Kerkstra said the key is to use these services not as individual profit opportunities, but as components that can be combined with rates, terminals, POS software and mobile options to create all-in-one, niche-specific, value-added solutions. Kerkstra calls them "embedded solutions," which are unique sets of products and services packaged into single, industry-specific offerings that add measurable value to merchants. Not only does the selling of single, embedded solution sets boost sales, it can also reduce attrition. It helps merchants build relationships with their service providers, so they are less susceptible to basis-point savings ploys. However, in building these relationships, true service and support are critical.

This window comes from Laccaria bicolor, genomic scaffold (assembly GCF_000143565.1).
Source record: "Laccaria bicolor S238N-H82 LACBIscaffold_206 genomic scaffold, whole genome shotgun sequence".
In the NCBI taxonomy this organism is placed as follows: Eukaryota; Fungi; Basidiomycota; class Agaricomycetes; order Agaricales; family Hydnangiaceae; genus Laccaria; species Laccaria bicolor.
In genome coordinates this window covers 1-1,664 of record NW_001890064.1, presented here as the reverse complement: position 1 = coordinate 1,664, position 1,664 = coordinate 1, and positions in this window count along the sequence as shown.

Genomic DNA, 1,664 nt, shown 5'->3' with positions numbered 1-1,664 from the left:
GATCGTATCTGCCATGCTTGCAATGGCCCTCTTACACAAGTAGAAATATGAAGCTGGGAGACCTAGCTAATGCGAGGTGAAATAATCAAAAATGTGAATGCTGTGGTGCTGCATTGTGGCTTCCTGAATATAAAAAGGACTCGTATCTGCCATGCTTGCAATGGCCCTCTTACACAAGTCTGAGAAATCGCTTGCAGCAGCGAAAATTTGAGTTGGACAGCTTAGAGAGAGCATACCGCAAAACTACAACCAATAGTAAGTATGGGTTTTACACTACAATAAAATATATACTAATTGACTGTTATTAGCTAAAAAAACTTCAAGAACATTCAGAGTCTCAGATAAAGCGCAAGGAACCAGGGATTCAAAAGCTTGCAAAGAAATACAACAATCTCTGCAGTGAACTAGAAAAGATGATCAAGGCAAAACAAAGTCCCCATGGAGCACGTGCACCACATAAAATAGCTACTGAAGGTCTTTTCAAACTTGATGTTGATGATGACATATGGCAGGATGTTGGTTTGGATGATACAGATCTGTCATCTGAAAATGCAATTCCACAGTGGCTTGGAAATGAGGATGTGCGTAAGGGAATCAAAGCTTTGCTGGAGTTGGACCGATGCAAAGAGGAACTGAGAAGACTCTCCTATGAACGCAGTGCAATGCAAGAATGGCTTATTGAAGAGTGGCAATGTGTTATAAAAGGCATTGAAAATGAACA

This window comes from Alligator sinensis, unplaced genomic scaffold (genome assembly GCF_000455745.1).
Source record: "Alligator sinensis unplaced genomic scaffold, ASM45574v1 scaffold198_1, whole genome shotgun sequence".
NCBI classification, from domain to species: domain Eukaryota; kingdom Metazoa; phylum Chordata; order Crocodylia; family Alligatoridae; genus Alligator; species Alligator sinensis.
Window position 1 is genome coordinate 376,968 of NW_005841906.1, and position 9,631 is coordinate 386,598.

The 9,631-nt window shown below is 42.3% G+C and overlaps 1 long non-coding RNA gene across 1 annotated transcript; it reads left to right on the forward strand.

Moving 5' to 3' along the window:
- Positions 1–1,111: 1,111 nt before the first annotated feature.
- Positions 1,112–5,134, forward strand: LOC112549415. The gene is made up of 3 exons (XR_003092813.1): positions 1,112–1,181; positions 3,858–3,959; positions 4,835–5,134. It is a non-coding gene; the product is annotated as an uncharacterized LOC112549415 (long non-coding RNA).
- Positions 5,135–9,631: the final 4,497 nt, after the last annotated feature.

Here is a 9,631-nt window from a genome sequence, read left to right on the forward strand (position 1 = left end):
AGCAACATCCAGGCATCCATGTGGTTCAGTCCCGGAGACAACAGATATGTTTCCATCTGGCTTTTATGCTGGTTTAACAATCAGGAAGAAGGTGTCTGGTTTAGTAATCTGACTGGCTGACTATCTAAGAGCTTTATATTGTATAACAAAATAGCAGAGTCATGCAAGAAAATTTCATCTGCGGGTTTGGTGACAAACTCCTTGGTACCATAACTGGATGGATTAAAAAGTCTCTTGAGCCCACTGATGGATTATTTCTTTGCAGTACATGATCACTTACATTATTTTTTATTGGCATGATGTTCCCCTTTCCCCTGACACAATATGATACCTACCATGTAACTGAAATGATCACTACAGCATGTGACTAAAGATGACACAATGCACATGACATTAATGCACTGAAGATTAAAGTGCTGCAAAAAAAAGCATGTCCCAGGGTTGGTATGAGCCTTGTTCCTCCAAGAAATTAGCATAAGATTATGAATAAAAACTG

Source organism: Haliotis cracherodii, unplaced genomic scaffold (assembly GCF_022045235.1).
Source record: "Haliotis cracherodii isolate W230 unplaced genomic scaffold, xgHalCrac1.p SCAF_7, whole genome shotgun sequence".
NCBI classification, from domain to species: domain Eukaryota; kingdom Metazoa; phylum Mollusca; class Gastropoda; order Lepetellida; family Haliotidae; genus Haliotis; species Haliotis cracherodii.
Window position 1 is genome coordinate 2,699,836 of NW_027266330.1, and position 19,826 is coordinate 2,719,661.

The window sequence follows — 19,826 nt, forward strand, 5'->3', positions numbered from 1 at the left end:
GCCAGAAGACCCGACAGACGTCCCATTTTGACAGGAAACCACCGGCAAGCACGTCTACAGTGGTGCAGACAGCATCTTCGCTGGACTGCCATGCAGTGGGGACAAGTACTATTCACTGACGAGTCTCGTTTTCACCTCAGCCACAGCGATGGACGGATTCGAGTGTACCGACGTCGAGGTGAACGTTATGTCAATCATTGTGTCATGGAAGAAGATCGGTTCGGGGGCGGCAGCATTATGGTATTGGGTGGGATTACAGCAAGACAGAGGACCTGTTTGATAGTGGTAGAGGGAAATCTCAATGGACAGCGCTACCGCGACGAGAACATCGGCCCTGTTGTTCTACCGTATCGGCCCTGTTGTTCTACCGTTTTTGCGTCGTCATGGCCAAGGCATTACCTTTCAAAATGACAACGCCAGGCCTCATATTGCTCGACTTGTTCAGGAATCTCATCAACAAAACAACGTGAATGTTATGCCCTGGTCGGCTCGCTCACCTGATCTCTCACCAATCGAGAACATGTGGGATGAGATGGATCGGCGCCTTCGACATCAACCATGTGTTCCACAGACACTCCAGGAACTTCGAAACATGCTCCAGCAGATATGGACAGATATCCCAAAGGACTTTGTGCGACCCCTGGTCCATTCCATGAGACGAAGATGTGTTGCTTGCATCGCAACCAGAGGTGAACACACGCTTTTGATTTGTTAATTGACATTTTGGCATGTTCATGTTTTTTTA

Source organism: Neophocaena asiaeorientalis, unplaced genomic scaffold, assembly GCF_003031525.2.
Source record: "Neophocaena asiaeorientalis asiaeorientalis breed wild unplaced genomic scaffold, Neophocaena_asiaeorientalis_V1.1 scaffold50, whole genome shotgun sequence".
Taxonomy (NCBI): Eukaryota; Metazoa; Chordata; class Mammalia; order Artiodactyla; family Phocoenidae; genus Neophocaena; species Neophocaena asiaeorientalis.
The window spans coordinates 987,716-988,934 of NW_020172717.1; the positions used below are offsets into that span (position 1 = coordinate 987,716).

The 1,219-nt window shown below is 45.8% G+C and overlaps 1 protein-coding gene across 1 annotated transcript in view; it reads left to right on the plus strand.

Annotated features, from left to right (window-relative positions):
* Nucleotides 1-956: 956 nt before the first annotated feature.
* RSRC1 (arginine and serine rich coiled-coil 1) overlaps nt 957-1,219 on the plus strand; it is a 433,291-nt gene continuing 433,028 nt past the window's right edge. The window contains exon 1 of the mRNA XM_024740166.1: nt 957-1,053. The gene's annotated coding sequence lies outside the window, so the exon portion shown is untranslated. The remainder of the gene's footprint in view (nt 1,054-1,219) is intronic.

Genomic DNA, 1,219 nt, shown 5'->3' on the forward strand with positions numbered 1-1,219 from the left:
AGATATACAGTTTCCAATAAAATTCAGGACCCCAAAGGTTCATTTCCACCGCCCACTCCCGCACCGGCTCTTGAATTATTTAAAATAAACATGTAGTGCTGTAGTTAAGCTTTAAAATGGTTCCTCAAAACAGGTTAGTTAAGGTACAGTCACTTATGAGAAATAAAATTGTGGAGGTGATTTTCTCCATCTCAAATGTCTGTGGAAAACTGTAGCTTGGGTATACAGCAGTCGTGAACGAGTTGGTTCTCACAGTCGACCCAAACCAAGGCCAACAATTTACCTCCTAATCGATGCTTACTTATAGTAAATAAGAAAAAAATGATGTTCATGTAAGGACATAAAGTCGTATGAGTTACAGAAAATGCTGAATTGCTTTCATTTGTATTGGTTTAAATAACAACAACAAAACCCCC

"You can talk to your merchants all the time now," Freeman said. He encourages using social media and email to boost the frequency of merchant touch points. "It is still just as important to keep in touch with your merchants and add depth to your relationships. This will always be the key to retention and growth," he added
Kerkstra agreed, stating, "If the merchant sees you as a source of information, you will develop the trust that leads to a meaningful relationship and stickiness."
If our goal is to package business solutions, build relationships and boost retention, isn't that what merchant services has always been about? Freeman said it is all about perception. "Maybe you no longer want to be perceived as a payments company, but rather as a business services solution offering a unique value proposition," Freeman added. "Payments is part of the deal, but only a part. It is positioned differently."